Nutrient Sensing Clinical Trial
Nutrient Sensing & Signaling in Aging Muscle
This research seeks to better understand how cellular and molecular bases of changes associated with aging contribute to decreased function and increased incidence of disease. Specific mechanism in muscle responsible for anabolic resistance - a key component of sarcopenia and frailty - will be identified. The proposed research is relevant to public health because the discovery of new targets for interventions and novel therapeutics to improve muscle strength and function, prevent falls, and reduce physical dependency will improve the healthspan and quality of life in older adults by improving their physical function and ability to remain independent and healthy for a longer period of time.
Anabolic resistance to nutrition is the reduced ability of skeletal muscle to increase protein synthesis in response to feeding. It is a major contributor to muscle atrophy in aging, inactivity, burns, trauma, and cancer cachexia. The effects of anabolic resistance on health and physical function are important. For example, the loss of muscle mass and strength with aging (sarcopenia) increases the risk for falls, physical dependency and morbidity in older adults. A major determinant of muscle size is muscle protein content, which is controlled by the fine balance between protein synthesis and breakdown. Recently, investigators have found that amino acids and exercise independently increase muscle protein synthesis and overall anabolism by activating the mammalian/mechanistic target of rapamycin complex 1 (mTORC1) signaling pathway in humans. Aging and inactivity reduce these anabolic effects, but the underlying mechanisms of anabolic resistance are not known. The purpose of this application is to better understand how anabolic resistance develops in skeletal muscle. The long-term goal is to identify specific molecular targets for the development of evidence-based clinical interventions to counteract anabolic resistance and muscle wasting in clinical populations. Here, investigators will focus on one potential mechanisms underlying anabolic resistance to amino acids: activation of mTORC1 in human muscle cells. The central hypothesis is that the physical activity restores mTORC1 signaling which is the primary contributor to anabolic resistance in human skeletal muscle. Investigators will test this hypothesis in healthy subjects with the following specific aim: Determine the effect of increasing habitual physical activity on anabolic resistance. Investigators will study human subjects utilizing stable isotopes model to measure amino acid kinetics and muscle protein metabolism in combination with molecular analysis of muscle to determine the regulatory role of amino acids, physical inactivity, and amino acid transporter functional activity on mTORC1. The proposed approach is innovative because it represents a new and substantial departure from the status quo as investigators will examine the underlying mechanisms of anabolic resistance to nutrition using novel methodological approaches. The proposed research is significant because it will lead to the development of evidence-based interventions to treat sarcopenia and muscle wasting. ;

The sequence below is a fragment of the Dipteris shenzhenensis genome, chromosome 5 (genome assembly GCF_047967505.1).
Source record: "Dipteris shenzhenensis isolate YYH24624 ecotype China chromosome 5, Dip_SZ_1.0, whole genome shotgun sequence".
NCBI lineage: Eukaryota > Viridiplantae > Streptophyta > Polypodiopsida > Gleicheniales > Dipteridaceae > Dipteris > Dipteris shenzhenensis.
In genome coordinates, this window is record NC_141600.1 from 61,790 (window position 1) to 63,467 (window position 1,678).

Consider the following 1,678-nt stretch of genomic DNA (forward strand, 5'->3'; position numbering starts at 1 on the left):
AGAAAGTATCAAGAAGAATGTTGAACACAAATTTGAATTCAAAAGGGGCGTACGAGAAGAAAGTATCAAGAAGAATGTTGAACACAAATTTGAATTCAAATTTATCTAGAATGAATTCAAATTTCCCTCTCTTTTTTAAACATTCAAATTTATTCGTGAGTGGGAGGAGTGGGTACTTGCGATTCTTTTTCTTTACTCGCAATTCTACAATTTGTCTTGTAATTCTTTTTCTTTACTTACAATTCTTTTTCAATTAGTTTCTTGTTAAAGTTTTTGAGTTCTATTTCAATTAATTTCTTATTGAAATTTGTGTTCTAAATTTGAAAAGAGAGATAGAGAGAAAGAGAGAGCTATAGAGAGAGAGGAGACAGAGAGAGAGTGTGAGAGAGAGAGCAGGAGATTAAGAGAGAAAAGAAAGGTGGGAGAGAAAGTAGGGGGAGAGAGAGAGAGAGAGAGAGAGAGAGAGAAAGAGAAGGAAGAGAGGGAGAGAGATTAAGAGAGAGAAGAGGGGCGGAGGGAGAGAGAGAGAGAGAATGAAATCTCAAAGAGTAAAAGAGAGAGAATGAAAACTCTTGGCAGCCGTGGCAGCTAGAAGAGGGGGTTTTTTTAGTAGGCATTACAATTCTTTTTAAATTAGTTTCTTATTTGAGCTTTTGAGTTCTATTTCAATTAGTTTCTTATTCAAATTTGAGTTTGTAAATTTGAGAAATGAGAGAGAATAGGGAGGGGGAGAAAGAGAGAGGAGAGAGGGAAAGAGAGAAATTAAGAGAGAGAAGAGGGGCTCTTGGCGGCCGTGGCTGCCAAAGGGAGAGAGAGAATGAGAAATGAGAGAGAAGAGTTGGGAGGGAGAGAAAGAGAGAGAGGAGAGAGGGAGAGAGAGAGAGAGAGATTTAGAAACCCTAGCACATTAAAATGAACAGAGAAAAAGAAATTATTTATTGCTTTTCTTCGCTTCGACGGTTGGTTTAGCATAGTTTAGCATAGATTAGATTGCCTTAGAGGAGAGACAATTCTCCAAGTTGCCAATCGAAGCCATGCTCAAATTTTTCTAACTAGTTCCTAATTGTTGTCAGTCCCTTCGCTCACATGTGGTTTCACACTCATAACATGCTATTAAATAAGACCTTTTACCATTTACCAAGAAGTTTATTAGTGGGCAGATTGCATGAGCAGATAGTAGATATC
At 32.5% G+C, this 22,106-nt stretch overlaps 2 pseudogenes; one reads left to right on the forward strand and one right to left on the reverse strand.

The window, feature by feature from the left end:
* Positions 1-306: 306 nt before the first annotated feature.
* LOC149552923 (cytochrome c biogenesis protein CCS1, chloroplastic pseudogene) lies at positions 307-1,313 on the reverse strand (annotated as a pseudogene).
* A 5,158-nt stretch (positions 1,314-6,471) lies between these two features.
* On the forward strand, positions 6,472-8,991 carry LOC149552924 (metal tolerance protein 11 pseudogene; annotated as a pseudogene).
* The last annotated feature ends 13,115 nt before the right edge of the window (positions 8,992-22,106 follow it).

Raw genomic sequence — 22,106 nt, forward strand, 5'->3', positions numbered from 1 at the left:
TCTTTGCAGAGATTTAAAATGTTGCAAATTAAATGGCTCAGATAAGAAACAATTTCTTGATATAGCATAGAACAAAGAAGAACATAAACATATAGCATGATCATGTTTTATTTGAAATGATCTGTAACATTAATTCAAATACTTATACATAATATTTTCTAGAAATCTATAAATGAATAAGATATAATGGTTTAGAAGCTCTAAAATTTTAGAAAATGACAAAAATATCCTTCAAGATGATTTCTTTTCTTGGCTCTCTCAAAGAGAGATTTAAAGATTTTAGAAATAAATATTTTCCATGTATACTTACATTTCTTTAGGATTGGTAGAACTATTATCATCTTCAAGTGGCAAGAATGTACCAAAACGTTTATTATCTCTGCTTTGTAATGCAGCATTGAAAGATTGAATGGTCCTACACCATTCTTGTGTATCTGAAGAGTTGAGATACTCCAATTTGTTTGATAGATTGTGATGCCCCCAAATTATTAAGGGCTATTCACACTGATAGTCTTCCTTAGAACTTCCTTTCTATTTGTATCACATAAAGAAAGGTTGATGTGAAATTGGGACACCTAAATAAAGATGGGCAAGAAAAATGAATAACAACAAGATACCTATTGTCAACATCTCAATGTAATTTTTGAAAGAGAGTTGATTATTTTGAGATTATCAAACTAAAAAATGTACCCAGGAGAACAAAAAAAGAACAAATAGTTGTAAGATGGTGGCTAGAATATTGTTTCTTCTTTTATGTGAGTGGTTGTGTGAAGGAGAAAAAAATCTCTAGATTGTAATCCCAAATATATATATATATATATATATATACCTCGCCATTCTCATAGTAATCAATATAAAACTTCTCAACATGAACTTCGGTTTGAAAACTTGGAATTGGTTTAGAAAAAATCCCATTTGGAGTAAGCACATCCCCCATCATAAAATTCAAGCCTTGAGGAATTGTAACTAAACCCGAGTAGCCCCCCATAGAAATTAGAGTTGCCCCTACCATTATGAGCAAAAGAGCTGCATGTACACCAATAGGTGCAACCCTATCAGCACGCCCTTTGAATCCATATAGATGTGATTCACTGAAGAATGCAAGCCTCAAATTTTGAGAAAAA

|Source||The University of Texas Medical Branch, Galveston|
|Start date||October 2015|
|Completion date||December 21, 2016|